Optimize your MacBook’s battery life! This guide will help you identify which apps are draining the most battery, and show you how to conserve energy for longer use.
All apps do not consume the same amount of power. Some run efficiently and do not put much stress on the battery, while others may deplete your Mac’s battery quickly.
If your MacBook’s battery percentage is going down quickly, here are two ways to find the apps that are draining the battery. You can then close these apps, reduce their power usage, or simply put your Mac notebook into charging.
Related: 40+ tips to save battery on your MacBook Air or MacBook Pro
See apps using significant energy from Mac’s menu bar
One way to quickly know whether an app is consuming more power than average is by using the battery icon in your MacBook’s menu bar.
Simply click the battery icon, and you will see an app’s name under “Using Significant Energy” if it’s eating up a lot of battery. If no app is using a lot of power, it will say, “No Apps Using Significant Energy.”
In most cases, an app will appear under “Using Significant Energy” because of the following three reasons:
1. The app is using more power
The app in question is in fact using a lot more power than usual. This can be because you’re performing some demanding tasks in that app.
For example, Google Chrome may not show under “Using Significant Energy” unless you open several tabs or do something intensive like 4K video playback or image editing that consumes more power. To address this, close unnecessary tabs or use Chrome’s energy saver feature.
Most gaming and editing apps like iMovie, Final Cut Pro, and HandBrake will rightly consume more power as it’s needed to execute the required task. In this case, it won’t be right to close the app. Thus, a better approach is to plug your MacBook into charging so that it uses power from the adapter.
2. The app is not functioning properly
It could be that an app in question is malfunctioning and consuming a lot more battery than usual, as well as significantly heating your MacBook. In this case, save the ongoing work and close all or that particular battery-hogging app. After about 30 seconds, reopen it, and it should hopefully work normally without consuming significant battery.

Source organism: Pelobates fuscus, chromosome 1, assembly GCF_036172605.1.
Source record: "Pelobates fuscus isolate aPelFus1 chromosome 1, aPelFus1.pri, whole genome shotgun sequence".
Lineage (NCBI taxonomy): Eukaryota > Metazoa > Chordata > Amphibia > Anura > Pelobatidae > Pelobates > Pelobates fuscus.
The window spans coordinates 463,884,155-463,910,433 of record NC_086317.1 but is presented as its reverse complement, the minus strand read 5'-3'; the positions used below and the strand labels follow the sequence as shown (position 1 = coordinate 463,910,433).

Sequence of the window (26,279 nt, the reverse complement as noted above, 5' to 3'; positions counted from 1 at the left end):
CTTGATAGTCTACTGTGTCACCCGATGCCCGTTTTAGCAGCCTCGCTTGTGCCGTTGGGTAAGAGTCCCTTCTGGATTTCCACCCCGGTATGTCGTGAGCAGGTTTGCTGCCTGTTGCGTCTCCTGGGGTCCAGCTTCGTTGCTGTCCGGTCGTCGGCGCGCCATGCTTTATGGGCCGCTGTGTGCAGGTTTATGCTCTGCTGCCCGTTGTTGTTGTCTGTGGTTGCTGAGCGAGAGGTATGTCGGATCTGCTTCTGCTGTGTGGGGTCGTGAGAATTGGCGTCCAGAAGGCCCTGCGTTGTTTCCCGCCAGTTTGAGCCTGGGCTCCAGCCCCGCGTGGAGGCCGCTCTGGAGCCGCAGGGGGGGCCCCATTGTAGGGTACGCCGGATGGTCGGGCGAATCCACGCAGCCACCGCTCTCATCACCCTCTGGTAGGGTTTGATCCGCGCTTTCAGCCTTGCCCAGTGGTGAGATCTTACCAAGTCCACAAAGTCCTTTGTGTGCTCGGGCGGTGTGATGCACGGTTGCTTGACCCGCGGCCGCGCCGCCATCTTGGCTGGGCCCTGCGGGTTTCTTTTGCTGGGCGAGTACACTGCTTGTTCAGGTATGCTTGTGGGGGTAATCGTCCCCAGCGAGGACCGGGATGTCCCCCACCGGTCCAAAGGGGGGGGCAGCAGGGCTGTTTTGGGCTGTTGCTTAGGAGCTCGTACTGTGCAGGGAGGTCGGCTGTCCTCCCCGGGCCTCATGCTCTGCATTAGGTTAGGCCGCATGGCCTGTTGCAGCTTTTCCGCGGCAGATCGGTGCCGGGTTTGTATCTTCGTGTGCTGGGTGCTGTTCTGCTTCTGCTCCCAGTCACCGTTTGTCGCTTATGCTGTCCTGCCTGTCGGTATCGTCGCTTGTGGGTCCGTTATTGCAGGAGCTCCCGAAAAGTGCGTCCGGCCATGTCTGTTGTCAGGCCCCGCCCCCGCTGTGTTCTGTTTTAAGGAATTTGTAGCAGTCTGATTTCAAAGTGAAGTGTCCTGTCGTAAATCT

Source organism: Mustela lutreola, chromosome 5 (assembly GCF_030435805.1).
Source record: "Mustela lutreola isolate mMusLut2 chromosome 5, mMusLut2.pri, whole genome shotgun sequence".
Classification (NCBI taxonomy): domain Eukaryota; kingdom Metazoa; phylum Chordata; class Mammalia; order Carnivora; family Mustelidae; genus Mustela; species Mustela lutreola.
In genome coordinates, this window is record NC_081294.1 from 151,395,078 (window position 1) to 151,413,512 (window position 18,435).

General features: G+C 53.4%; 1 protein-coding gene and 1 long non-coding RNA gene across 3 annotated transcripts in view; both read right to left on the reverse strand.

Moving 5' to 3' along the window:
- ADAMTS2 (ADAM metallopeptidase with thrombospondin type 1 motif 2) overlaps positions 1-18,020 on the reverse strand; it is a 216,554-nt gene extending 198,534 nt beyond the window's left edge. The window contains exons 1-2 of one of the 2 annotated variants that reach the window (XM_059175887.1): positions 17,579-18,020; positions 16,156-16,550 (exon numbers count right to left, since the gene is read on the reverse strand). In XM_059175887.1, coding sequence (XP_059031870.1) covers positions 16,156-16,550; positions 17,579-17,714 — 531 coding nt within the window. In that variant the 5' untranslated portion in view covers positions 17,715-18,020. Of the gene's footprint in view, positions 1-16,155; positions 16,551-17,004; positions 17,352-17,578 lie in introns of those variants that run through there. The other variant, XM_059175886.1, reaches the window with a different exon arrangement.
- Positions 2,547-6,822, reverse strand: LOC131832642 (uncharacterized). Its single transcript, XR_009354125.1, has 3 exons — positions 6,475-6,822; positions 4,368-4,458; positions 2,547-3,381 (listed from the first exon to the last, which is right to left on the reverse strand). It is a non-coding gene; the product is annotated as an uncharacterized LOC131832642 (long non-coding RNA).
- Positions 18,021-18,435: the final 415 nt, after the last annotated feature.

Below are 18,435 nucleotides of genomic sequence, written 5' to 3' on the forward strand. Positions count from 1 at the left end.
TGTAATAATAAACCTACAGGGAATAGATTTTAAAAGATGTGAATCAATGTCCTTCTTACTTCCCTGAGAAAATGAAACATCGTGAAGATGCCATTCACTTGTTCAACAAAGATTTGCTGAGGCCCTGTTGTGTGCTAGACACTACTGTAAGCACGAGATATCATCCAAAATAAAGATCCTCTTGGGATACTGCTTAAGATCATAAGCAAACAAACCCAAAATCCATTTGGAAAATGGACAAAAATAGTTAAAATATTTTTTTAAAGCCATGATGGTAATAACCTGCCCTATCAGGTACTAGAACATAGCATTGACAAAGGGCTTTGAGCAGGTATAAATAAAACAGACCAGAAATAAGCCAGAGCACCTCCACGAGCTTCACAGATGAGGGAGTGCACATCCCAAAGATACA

3. An inefficient or poorly coded app
It’s also possible that the app in question was not developed properly, hasn’t be updated in a while, or is inefficient compared to its alternatives. These apps may also appear to be using much more power than normal. To address this, update the app or use an alternative.
For example, if you find that Firefox frequently appears to utilize significant energy, consider using Apple’s Safari, which may prevent battery drain.
Can’t see the battery icon in MacBook’s top menu bar?
- Open System Settings and click Control Center.
- Enable Show in Menu Bar under the Battery heading.
Use Activity Monitor to see which apps are using the most power
Activity Monitor is a built-in Apple app that shows you the real-time CPU, network, energy, and disk status of your Mac. Check out our tutorial to learn more about it.
Using Activity Monitor, you can identify power-guzzling apps and processes on your Mac:
1) Open Activity Monitor by pressing Command + Space Bar and searching for it or going to Applications folder > Other or Utilities.
2) When in Activity Monitor, click the Energy tab from the top.
The apps here are listed in order, with the one consuming the most power on top, followed by the rest in descending order.
As per Apple, the Energy Impact column shows “a relative measure of the current energy consumption of the app.” macOS calculates the average Energy Impact number using several factors such as CPU, network, disk, and memory usage. The higher the Energy Impact number, the more battery that app is using.
You can click the tiny arrow for an app to see the individual running processes of that app and their impact.
3) To close a battery-hogging or malfunctioning app you don’t need to run, simply select it in Activity Monitor and click the cross (x) button > Quit. Alternatively, you can also click the info button ⓘ and choose Quit.
Note: If you can’t quit an app from here, learn how to force quit it, which will certainly close that misbehaving or frozen app.
4) 12 hr Power: This column shows the app’s energy impact in the last 12 hours or since the time you powered on your Mac. Here too, the higher number means that the app has consumed more battery. So, if you frequently find an app taking more power, make sure to update it, enable its power-saving features, contact its app developer and share your feedback, or look for an alternative.
5) Preventing Sleep: It’s an important column. If an app on your Mac blocks your computer from sleeping, in most cases, it will directly or indirectly consume more power, thus negatively affecting the battery life. So, unless specifically needed, make sure to quit (or uninstall) such apps to extend your battery.
Quick tips to save battery
Make sure to check out our dedicated guide that shows you over forty tips to save your MacBook’s battery. Definitely go through that. Here are a few sample tips related to this post:
- Use an alternative to that battery-draining app. This is especially helpful when you’re traveling or in a place without a wall socket.
- Update the app.
- Update your Mac.
- Use apps that prevent MacBook from sleeping only when absolutely necessary.
- Stop several apps from auto-launching on startup.
Check out next: How to find out your MacBook battery cycle count